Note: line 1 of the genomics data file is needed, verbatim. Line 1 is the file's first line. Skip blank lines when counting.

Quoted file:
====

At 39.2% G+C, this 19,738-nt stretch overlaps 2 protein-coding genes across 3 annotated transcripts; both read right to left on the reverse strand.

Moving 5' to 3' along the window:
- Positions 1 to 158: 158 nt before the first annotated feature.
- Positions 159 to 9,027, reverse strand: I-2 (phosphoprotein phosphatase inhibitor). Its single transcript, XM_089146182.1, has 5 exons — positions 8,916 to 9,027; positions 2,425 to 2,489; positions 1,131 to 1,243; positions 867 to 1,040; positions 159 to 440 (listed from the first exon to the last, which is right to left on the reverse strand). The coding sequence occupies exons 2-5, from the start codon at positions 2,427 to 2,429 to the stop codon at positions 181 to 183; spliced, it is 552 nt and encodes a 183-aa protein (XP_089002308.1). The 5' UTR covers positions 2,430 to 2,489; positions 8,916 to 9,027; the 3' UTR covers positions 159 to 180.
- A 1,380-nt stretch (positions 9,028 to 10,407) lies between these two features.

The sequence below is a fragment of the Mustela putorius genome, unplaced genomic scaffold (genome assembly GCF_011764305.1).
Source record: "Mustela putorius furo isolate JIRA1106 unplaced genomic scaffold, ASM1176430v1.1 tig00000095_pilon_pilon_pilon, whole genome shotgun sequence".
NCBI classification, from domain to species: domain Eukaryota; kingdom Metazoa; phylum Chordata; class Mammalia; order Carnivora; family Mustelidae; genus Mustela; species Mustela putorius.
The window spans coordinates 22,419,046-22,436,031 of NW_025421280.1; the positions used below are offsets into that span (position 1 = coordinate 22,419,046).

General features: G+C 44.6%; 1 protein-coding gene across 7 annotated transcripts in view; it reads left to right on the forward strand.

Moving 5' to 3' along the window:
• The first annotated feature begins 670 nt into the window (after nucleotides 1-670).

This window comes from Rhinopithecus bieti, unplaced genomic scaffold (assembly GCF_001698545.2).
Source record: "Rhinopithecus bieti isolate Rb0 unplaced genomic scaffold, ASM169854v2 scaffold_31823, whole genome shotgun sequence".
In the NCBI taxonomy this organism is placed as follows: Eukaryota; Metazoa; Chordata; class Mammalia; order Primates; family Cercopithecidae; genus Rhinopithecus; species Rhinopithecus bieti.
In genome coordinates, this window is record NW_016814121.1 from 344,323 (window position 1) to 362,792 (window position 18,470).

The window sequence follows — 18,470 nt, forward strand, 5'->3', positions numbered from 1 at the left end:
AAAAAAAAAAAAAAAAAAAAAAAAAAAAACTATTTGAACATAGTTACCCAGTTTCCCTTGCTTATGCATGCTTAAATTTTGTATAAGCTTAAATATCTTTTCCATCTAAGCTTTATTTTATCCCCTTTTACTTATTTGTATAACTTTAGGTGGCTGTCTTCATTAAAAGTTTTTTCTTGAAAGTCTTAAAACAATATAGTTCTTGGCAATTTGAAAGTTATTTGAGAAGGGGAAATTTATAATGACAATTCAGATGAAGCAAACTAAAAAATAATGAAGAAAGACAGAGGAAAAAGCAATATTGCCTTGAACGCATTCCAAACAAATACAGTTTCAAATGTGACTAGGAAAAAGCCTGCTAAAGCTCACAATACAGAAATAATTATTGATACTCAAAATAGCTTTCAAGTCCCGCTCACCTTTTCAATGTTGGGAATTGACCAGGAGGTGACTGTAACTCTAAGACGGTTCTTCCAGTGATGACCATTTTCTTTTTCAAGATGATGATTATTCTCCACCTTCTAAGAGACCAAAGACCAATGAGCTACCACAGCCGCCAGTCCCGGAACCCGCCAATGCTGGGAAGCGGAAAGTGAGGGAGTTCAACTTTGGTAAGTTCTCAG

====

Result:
At 39.2% G+C, this 19,738-nt stretch overlaps 2 protein-coding genes across 3 annotated transcripts; both read right to left on the reverse strand.